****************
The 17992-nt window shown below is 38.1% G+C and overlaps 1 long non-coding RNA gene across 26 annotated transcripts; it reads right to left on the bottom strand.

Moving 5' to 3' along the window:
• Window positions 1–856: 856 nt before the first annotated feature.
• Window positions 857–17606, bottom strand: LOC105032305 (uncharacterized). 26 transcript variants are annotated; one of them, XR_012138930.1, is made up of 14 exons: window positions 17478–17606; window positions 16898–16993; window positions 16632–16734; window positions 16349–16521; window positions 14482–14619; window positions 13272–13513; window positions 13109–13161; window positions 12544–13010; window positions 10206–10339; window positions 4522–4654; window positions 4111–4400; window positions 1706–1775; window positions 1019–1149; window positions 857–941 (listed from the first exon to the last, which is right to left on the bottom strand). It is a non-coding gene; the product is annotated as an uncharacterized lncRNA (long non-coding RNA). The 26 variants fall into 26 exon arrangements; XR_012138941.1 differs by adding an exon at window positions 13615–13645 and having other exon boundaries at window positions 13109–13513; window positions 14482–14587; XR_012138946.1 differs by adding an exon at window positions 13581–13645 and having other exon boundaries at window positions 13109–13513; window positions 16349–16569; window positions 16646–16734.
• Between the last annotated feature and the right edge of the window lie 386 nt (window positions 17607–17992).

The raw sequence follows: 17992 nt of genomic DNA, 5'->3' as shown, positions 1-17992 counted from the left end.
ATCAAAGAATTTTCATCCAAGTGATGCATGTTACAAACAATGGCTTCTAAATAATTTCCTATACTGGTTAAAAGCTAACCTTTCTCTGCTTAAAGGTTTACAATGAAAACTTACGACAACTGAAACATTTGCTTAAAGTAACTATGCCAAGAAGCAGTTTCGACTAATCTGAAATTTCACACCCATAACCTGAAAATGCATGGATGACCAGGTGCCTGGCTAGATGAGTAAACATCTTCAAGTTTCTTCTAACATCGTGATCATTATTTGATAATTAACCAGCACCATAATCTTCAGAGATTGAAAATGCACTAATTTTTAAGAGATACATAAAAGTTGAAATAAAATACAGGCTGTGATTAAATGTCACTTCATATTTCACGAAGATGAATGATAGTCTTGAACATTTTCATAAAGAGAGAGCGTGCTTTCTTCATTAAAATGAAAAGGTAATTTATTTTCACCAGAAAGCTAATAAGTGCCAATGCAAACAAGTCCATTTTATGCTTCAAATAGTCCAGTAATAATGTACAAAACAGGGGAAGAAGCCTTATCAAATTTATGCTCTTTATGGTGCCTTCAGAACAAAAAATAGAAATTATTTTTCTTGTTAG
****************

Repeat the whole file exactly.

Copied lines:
The 17992-nt window shown below is 38.1% G+C and overlaps 1 long non-coding RNA gene across 26 annotated transcripts; it reads right to left on the bottom strand.

Moving 5' to 3' along the window:
• Window positions 1–856: 856 nt before the first annotated feature.
• Window positions 857–17606, bottom strand: LOC105032305 (uncharacterized). 26 transcript variants are annotated; one of them, XR_012138930.1, is made up of 14 exons: window positions 17478–17606; window positions 16898–16993; window positions 16632–16734; window positions 16349–16521; window positions 14482–14619; window positions 13272–13513; window positions 13109–13161; window positions 12544–13010; window positions 10206–10339; window positions 4522–4654; window positions 4111–4400; window positions 1706–1775; window positions 1019–1149; window positions 857–941 (listed from the first exon to the last, which is right to left on the bottom strand). It is a non-coding gene; the product is annotated as an uncharacterized lncRNA (long non-coding RNA). The 26 variants fall into 26 exon arrangements; XR_012138941.1 differs by adding an exon at window positions 13615–13645 and having other exon boundaries at window positions 13109–13513; window positions 14482–14587; XR_012138946.1 differs by adding an exon at window positions 13581–13645 and having other exon boundaries at window positions 13109–13513; window positions 16349–16569; window positions 16646–16734.
• Between the last annotated feature and the right edge of the window lie 386 nt (window positions 17607–17992).

The raw sequence follows: 17992 nt of genomic DNA, 5'->3' as shown, positions 1-17992 counted from the left end.
ATCAAAGAATTTTCATCCAAGTGATGCATGTTACAAACAATGGCTTCTAAATAATTTCCTATACTGGTTAAAAGCTAACCTTTCTCTGCTTAAAGGTTTACAATGAAAACTTACGACAACTGAAACATTTGCTTAAAGTAACTATGCCAAGAAGCAGTTTCGACTAATCTGAAATTTCACACCCATAACCTGAAAATGCATGGATGACCAGGTGCCTGGCTAGATGAGTAAACATCTTCAAGTTTCTTCTAACATCGTGATCATTATTTGATAATTAACCAGCACCATAATCTTCAGAGATTGAAAATGCACTAATTTTTAAGAGATACATAAAAGTTGAAATAAAATACAGGCTGTGATTAAATGTCACTTCATATTTCACGAAGATGAATGATAGTCTTGAACATTTTCATAAAGAGAGAGCGTGCTTTCTTCATTAAAATGAAAAGGTAATTTATTTTCACCAGAAAGCTAATAAGTGCCAATGCAAACAAGTCCATTTTATGCTTCAAATAGTCCAGTAATAATGTACAAAACAGGGGAAGAAGCCTTATCAAATTTATGCTCTTTATGGTGCCTTCAGAACAAAAAATAGAAATTATTTTTCTTGTTAG